Writing Research | Πλούτων & χθόνιος

Let’s talk about my favorite kind of deity in mythology. It’s a special Greek-based kind, deriving from χθόνιος or khthonios, which I think should mean “of the earth” and more specifically means “in or under the earth“. What fun, right?

It refers to deities that live under the earth, not to be connected with deities of the earth (or Γῆ). It’s a nice mixture of the plenty of the underworld (riches, wealth) and the somber atmosphere of the underworld (death, graves, souls).

The Greek Πλούτων /Ἅιδης1 is a nice example of this. Even though Hades is better known as Pluto in his Roman guise, the name seems to derive from a Greek word that relates to wealth. Hence it was Hades’ more positive (and wealthier) aspect. Other Greek deities include Persephone, Hecate, and Demeter.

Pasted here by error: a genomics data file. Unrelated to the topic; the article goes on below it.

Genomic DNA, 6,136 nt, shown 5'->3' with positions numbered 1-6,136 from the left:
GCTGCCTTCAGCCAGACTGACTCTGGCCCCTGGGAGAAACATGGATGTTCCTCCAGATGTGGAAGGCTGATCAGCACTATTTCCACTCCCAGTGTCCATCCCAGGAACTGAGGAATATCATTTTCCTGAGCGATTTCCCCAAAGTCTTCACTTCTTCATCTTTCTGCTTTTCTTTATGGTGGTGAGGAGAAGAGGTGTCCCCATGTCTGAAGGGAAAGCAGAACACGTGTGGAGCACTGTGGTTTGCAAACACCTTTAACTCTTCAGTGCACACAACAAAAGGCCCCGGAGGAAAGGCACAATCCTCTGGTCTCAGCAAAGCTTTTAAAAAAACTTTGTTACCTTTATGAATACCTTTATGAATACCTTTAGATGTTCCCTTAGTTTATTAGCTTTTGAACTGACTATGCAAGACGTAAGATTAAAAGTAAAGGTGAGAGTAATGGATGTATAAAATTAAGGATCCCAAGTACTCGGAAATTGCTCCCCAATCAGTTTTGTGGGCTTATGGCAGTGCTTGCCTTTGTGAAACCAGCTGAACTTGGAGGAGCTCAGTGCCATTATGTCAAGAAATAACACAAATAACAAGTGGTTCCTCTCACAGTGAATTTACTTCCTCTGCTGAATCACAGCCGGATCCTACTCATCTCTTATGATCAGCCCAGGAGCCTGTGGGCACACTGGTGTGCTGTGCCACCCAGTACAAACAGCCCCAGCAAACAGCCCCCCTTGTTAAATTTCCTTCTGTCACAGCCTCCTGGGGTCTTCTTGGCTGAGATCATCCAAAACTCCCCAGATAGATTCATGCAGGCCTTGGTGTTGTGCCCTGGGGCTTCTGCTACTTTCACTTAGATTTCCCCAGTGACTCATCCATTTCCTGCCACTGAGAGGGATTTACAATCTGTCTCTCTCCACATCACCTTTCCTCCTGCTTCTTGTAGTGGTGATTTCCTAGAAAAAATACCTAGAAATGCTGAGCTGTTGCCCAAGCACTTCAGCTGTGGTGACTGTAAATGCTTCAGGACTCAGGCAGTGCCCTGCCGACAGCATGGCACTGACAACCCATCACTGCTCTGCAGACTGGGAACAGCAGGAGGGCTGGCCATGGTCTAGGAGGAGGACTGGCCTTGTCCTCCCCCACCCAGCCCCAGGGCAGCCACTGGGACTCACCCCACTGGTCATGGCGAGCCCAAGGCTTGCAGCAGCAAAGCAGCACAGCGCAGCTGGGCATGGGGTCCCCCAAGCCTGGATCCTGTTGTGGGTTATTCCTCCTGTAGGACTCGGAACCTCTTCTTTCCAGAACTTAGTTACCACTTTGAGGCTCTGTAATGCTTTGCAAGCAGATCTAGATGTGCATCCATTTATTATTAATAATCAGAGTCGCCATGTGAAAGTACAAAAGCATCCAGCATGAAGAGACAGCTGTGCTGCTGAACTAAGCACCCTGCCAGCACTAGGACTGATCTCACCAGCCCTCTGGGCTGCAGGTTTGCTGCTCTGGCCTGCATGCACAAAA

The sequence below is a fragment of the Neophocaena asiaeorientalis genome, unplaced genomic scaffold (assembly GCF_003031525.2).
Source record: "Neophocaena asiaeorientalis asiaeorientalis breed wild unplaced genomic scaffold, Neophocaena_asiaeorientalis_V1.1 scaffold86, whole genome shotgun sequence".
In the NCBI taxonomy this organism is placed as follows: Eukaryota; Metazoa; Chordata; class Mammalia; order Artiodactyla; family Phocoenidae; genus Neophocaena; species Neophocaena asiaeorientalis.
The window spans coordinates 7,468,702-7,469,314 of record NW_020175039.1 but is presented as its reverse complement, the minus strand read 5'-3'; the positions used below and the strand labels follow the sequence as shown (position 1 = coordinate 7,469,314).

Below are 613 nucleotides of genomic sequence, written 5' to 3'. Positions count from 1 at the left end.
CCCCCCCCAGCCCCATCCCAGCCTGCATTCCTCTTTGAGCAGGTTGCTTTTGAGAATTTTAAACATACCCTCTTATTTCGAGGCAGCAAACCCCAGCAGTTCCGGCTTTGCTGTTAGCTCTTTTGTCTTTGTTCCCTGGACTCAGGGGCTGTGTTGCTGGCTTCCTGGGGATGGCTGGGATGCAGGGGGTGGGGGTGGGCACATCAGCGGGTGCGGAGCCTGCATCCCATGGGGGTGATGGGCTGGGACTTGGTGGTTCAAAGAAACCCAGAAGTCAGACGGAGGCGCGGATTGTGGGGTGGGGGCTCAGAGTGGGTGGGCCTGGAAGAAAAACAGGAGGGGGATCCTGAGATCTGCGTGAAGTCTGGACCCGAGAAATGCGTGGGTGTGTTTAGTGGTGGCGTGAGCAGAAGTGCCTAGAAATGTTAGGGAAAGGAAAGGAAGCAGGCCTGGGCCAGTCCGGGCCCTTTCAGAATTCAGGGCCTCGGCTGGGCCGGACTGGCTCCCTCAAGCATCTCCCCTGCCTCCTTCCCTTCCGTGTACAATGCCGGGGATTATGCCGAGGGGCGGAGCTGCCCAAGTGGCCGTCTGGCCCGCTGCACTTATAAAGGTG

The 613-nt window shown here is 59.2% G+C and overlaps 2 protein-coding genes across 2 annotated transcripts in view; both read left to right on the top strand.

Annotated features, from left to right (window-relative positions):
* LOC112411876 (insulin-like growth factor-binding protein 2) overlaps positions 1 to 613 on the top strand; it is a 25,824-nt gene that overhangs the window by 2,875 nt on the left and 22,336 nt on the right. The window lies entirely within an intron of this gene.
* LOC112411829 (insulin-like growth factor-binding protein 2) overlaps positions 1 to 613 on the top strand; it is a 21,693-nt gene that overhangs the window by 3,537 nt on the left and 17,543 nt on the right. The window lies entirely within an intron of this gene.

I can’t quite explain it, but I’ve always been very partial to this idea of deities or beings. There’s an edge of danger to them, of course, but there’s also wealth and wonder. I like to picture it as vast sparkling cities under the earth with jeweled flowers or trees, but where there’s still the scent of decay and dirt and maybe the voice of ancestors. It’s important (and central) to my writing.

1 Pluton/Hades

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2 thoughts on “Writing Research | Πλούτων & χθόνιος

  1. As a person who gets way too gleeful about exploring all the nuances of a word’s meaning, I completely agree that, yes, this is fun. And something seems, oh, so right about incorporating wealth into the idea of Hades.

    Like

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